COPYRIGHT 2018-2020 BY DWIGHT GOLDWINDE

It's an internal problem, not an external one

Of course, this chart focuses on how many have risen out of extreme poverty. And that is notwithstanding the fact that the world population was a bit over one billion in 1820, whereas it was 7.3 billion in 2015. What it doesn't focus on is how rich many of the rest of us "common folk" have become. The king or emperor of 200 years ago would gladly trade places with the average wage earner in any Western country today.

But available resources don't seem to have much to do with buffer. I know some rich Americans and rich Chinese whose money, time, and even health buffers are scant. They have designed their life (maybe by default) to always live near the cliffs. And fairly often, they're having to deal with another breakdown caused by their lack of buffers and "falling over the edge of the cliff."

In contrast I know several friends who make much less money yet their life is rarely upset because they have adequate buffers.

A life with buffers is easy to enjoy and occasions few breakdowns. A life without buffers is stressful and creates recurring upsets, not only for the central character but also for his rescuers ("Mom, I just need a little money until payday on Friday").

What does it take to create and maintain buffers?

Lack of buffers is mostly a Now-Next issue, sometimes compounded by a Oneself-Others issue. Things that seem urgent or comfortable to Now (spending money, over promising, not keeping boundaries, packing your schedule too full, eating poorly) override a valid Next concern to live in a future that has more buffers (stays away from the cliff) and will be more enjoyable.

Types of buffers

Let's examine several types of buffers, which can be considered separately but also are synergistic because they often bleed into each other.

  • Money buffers

  • Time buffers

  • Health buffers

  • Energy buffers

  • Backup buffers

  • Carefulness buffers

  • Relationship buffers

Money buffers

Lack of money buffers affects a majority of people, both rich and poor. It develops most often from Now indulging in borrowing money from our future, instead of lending money to our future. Often it is fueled by an overly optimistic projection of how we will somehow have more discretionary money in our future than we have now. It is also kept in place by the missing habit of keeping an unobscured view of our regular outgo and income.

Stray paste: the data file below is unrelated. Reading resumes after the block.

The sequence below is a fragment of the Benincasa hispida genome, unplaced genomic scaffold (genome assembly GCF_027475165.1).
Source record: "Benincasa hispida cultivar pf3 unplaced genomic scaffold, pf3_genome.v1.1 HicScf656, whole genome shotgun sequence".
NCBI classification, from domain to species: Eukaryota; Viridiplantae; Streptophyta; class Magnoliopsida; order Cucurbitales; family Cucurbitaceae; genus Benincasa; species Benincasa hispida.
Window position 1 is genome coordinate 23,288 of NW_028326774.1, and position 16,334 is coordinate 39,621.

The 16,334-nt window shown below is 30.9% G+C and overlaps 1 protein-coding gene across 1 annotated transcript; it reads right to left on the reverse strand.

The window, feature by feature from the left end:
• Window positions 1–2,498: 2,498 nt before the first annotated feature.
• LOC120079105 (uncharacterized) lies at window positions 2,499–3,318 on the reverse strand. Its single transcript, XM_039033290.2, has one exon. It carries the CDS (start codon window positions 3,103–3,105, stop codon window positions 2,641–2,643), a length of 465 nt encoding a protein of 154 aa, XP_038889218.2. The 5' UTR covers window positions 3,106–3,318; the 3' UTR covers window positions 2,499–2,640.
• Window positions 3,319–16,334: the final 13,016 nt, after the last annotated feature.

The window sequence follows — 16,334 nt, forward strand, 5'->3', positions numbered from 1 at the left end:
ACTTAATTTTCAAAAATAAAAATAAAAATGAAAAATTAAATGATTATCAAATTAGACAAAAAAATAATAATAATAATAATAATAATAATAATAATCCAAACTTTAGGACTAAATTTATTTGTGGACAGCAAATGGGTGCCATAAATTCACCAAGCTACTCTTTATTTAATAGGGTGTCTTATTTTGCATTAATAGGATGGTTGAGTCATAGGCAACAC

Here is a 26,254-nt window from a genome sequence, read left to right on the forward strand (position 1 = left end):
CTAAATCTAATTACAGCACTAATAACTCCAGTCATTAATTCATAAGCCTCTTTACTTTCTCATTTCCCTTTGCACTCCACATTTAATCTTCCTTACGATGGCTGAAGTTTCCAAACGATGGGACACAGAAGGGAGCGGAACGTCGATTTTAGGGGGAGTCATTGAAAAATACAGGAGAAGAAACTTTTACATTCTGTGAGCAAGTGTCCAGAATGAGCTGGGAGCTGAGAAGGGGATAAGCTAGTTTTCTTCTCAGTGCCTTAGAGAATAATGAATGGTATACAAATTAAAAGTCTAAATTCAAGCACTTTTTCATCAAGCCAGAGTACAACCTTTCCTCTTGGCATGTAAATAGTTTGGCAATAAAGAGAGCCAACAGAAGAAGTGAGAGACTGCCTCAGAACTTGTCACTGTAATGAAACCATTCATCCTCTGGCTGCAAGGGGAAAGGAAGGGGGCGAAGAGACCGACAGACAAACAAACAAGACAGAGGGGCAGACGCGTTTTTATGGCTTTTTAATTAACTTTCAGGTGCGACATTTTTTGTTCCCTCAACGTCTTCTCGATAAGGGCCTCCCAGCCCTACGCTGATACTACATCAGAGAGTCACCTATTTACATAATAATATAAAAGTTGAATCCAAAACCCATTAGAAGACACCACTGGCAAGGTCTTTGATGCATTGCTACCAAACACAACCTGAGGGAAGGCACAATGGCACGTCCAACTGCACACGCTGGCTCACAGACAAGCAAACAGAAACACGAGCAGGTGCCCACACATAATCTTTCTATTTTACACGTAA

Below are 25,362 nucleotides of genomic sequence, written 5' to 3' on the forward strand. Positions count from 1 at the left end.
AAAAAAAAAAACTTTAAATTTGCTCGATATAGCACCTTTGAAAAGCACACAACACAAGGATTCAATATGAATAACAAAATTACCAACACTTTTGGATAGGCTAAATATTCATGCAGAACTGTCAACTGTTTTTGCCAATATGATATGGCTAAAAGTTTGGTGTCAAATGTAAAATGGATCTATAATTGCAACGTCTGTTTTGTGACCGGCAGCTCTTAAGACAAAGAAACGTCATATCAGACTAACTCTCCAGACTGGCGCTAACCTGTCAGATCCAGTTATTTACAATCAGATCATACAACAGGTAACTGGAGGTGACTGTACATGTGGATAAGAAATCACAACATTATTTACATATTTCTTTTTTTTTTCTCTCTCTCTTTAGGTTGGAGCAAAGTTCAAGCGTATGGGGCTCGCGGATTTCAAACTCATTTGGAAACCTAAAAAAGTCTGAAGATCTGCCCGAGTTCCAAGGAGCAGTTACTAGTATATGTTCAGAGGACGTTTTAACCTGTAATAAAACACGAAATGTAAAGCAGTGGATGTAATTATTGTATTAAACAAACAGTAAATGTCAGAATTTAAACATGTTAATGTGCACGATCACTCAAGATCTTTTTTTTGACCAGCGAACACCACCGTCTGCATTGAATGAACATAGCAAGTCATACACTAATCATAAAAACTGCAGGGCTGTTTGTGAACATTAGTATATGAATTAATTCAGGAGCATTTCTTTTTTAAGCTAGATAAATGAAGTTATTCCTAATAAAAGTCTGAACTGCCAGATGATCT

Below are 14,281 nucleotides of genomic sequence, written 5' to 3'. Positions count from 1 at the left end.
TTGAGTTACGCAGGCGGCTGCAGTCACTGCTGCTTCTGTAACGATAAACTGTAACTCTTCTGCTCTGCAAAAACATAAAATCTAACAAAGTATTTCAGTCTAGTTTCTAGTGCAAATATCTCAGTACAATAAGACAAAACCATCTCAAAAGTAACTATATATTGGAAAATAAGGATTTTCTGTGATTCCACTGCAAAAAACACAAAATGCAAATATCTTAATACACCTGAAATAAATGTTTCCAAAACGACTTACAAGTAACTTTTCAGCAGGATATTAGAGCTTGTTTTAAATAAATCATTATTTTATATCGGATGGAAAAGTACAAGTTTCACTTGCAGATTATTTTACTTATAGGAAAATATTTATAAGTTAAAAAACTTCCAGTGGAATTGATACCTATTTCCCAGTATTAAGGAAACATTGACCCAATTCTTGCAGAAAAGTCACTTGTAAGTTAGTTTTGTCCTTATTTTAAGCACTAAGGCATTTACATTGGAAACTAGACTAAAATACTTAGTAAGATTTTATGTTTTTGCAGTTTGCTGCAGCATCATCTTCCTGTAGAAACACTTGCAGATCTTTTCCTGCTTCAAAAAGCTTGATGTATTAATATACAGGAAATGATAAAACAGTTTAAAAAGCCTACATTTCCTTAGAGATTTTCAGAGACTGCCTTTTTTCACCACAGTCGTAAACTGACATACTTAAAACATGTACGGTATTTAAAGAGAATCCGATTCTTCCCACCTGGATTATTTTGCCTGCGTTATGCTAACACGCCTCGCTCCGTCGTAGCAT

For those of us who lack money buffers, we often associate much pleasure with spending money and getting things now. In contrast, those of us who have an adequate money buffer have learned to feel pleasure when we find ways to save money or not spend money.

Time buffers

It's said that those who make a lot of money have no free time and those who have a lot of free time have no free money.

This can be the case, especially if we don't consciously design our life to have both free time and free money.

Regardless, I know a lot of people have both very little free money and free time. They are always borrowing both money and time from the future.

Typically, those of us without time buffers are dominated by Next. Our Next insists that we do more and more. "This needs to be done. I'm behind at that. My boss is always expecting me to do something more. Things are waiting for me. I really must get all these things done today." We fill our life with things we "have to do." We measure ourselves by how much we can get done. We are constantly over promising.

The key to creating and maintaining time buffers is to choose courage to under promise, both to ourselves and to others. Check out the doer and the planner for an important way to create and maintain time buffers.

Health buffers

Many of us consider health insurance (actually it should be called sickness insurance) to be a health buffer. However, this insurance only helps us after we have fallen over the cliff. In fact, it may serve a negative purpose where it makes us feel safer because we know we will be "rescued" if we fall over the cliff.

True health insurance is taking consistent action so as to stay as far away from that cliff as possible. 

This means:

  • Removing worry and stress from your life (see undoing worry and undoing stress)

  • Eating and supplementing for longevity (I eat vegan except for one sardine and one organic egg per day). I am the healthiest 75-year old person I personally know.